Monday, March 16, 2009

The "Little Way" of Therese of Lisieux Part IV by Sr. Kathy Smolik, OSB

Learning the “Little Way” as a Prayer Practice

On September 26, 1897, just four days prior to her death this conversation between Therese and one of her sisters took place:

(Sr. Genevieve) said to her…: “You will look at us from up there in heaven, right?” (Therese) replied spontaneously:

“No, I shall come down!” (Therese, p. 228).

And an anonymous nun reported, “We asked her what name we should call her when we prayed to her in heaven”:

“You will call me little Therese,” she answered humbly (Therese, p. 270).

We have many saints in our Christian tradition to serve as role models for our own sanctification. St. Therese had a great desire “to spend her heaven doing good on earth” and made a specific promise to return after her death to assist those of us who need help in deepening our relationship with God and Jesus. But the most important lesson we can learn here is not “about” Therese; the lesson is to actually learn and practice her “little way of love and confidence” ourselves.

In this reflection we will learn a prayer practice that will enable us to love and serve Jesus better. This teaching will be especially helpful for anyone who needs help in managing his or her emotions and feelings. We can learn to notice our feelings and let them become the prayer by offering them up to Jesus.

Training the Mind and Heart

The following is a teaching from one of the nuns here at Our Lady of Grace Monastery, Sr. Meg Funk. The full teaching can be found on her website

There is story after story of conversions. Many priests and sinners attribute their new life of apostolic love to some connection with St. Therese. Her “Little Way” of using ordinary consciousness of feelings and relationships is prayer.

Now, lest this practice of the “Little Way” be just one more theory about prayer let me provide an example from life here today at Our Lady of Grace Monastery:

Today is the anniversary of our invasion of Iraq. Beech Grove is having a vigil but it seemed better to me if we have one here along with Vespers. So, I went to the Prioress who was not home. Then, to the presider who said to go to the Liturgical Director. I went to the Liturgy Director who said, “no” as it was the feast of St. Joseph and we had bell practice after Vespers that makes a long evening. So, I felt my anger rising and asked if at least we would have a petition to end this war incorporated into today’s Vespers.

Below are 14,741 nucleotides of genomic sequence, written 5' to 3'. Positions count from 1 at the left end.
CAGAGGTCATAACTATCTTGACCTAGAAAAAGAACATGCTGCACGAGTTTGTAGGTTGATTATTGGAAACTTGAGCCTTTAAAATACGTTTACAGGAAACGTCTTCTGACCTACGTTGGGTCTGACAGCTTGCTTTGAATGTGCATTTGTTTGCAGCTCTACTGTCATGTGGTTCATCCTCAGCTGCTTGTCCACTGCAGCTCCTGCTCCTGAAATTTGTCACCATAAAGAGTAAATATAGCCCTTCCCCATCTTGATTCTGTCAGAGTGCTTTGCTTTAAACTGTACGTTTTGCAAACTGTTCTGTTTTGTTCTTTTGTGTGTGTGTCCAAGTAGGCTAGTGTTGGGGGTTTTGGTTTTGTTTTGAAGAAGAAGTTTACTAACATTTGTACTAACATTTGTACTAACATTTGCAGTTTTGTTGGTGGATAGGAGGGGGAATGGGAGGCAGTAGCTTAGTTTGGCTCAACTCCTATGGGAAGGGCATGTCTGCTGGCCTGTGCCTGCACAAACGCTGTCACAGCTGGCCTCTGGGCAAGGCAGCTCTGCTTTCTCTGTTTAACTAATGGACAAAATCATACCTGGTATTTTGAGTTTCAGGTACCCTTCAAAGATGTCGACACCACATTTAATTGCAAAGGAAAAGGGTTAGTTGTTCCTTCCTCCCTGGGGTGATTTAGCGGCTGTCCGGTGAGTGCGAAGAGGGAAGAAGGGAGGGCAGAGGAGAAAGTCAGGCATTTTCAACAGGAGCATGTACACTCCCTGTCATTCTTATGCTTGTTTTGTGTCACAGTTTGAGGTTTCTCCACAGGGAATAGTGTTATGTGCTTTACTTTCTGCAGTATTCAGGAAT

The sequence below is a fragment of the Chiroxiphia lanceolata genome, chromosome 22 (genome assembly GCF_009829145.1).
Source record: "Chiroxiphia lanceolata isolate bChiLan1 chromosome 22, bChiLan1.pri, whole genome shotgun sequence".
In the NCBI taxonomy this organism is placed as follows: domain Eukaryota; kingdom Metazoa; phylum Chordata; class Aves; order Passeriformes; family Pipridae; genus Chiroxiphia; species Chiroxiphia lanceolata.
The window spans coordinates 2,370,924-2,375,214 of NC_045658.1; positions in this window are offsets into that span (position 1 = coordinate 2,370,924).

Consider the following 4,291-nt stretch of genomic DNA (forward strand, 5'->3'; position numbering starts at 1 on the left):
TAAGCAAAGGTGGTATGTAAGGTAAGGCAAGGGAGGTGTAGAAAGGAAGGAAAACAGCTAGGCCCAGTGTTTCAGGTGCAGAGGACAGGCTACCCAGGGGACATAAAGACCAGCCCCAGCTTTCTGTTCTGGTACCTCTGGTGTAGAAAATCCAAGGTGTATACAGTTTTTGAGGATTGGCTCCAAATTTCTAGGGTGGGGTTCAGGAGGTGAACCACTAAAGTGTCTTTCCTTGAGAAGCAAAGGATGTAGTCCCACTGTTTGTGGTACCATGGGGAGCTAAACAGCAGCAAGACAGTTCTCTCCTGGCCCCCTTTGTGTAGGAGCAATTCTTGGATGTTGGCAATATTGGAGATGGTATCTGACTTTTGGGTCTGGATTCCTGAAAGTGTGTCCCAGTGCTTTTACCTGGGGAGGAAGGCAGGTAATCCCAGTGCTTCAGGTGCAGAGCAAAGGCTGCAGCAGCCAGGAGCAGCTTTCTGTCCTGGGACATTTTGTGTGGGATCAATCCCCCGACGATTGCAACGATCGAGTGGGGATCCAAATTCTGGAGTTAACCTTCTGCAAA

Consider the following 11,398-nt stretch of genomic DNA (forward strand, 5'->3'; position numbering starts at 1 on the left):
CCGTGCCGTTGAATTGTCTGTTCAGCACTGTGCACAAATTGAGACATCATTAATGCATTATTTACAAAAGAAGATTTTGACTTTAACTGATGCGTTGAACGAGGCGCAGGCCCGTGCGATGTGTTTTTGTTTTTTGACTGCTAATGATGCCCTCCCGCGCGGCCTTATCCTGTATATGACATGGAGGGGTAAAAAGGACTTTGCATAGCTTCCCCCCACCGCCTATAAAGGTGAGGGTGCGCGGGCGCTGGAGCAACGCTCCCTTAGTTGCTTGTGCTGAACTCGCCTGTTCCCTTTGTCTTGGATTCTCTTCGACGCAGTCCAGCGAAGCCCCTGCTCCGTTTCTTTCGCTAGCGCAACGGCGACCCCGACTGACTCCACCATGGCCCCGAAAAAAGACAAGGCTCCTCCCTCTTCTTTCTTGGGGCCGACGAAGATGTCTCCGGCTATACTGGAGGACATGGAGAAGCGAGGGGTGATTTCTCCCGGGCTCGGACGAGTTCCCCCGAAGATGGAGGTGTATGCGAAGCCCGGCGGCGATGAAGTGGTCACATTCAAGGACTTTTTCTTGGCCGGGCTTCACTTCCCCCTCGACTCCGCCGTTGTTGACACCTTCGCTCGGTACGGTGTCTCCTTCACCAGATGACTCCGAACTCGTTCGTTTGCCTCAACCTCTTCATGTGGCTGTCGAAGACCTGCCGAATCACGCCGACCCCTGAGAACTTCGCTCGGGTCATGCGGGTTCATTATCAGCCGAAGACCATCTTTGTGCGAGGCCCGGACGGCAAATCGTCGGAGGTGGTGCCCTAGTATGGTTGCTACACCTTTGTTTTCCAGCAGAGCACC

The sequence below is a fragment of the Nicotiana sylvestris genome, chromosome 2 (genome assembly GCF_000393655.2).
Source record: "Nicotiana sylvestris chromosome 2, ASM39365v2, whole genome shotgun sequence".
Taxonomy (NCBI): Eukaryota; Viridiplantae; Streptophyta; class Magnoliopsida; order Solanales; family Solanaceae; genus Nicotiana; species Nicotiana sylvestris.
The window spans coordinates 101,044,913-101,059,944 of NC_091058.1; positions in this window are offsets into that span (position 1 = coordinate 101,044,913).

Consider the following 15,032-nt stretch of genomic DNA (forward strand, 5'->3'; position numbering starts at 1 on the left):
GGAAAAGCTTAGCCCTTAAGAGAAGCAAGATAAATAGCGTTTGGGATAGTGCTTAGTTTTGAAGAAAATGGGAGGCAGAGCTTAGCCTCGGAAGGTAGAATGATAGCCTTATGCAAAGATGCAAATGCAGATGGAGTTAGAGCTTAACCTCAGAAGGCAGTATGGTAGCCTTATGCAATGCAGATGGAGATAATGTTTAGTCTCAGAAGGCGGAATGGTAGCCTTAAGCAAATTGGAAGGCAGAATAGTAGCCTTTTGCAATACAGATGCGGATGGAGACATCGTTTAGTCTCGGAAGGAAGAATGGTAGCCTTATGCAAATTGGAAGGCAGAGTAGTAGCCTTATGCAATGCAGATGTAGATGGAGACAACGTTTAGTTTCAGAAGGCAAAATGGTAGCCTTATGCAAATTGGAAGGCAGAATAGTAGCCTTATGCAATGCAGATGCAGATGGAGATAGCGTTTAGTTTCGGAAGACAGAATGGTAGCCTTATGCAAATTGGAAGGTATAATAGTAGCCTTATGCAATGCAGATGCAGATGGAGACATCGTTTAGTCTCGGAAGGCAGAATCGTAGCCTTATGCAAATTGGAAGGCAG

I realized that in a monastery I should have started the planning earlier and that the horarium is set and sealed, but we did have a vigil four years ago to pray for peace. Now, that is the setting, but let me factor through with this real incident the practice of the “Little Way” as the prayer:

* I did not get my ego-idea met and felt angry.

* I expressed my anger to Sister Harriet, but then apologized as she was just expressing her view.

* I felt badly on several counts . . . no vigil, my anger expressed, causing dissention around the very issue of peace, etc.

* I now offer my feelings about the situation, all of them, and refrain from a lot of analysis.

* The feelings are the prayer for peace.

* I feel weak, powerless even over my own emotions so how to stop a war!

* I take those very feelings and send them to Our Lord as Little Flowers and ask them to be the prayer for peace.

*I offer my sad, angry feelings about the war and my causing stress around here trying to initiate a vigil at such a late date as my prayer for peace.

*I exchange my emotions as substitution for those who are suffering in this war.

*I call on St. Thérèse to intercede for me on behalf of this prayer so that my energies of anger are transmuted into prayer for those who are victims of this war.

* I offer these flowers (emotions) as many times as they rise and as many times as I feel them. It feels like a steady chant of offering, this “Little Way” that becomes a prayer.

* I refrain from any self-centered thoughts about how to justify my anger or to take parts of the war picture and restart my anger.

*I use this way of being little as a prayer of sacrifice knowing in faith that God hears my prayer.

*In faith I know that my practice of the “Little Way” really is more effective than if I got a large Vigil service planned and executed to our usual perfection. God knows me better than I know myself.

Conclusion: The "Little Way" is a practice that becomes prayer when made into one's way of life. Prayer is lifting up the heart to God.


Therese of Lisieux. Her Last Conversations. Translated by John Clarke, OCD. Washington D.C.: ICS
Publications, 1977

Funk, Sr. Mary Margaret. “What is Prayer: A Reflection on Therese of Lisieux, Part 2.” April 15, 2008.

No comments: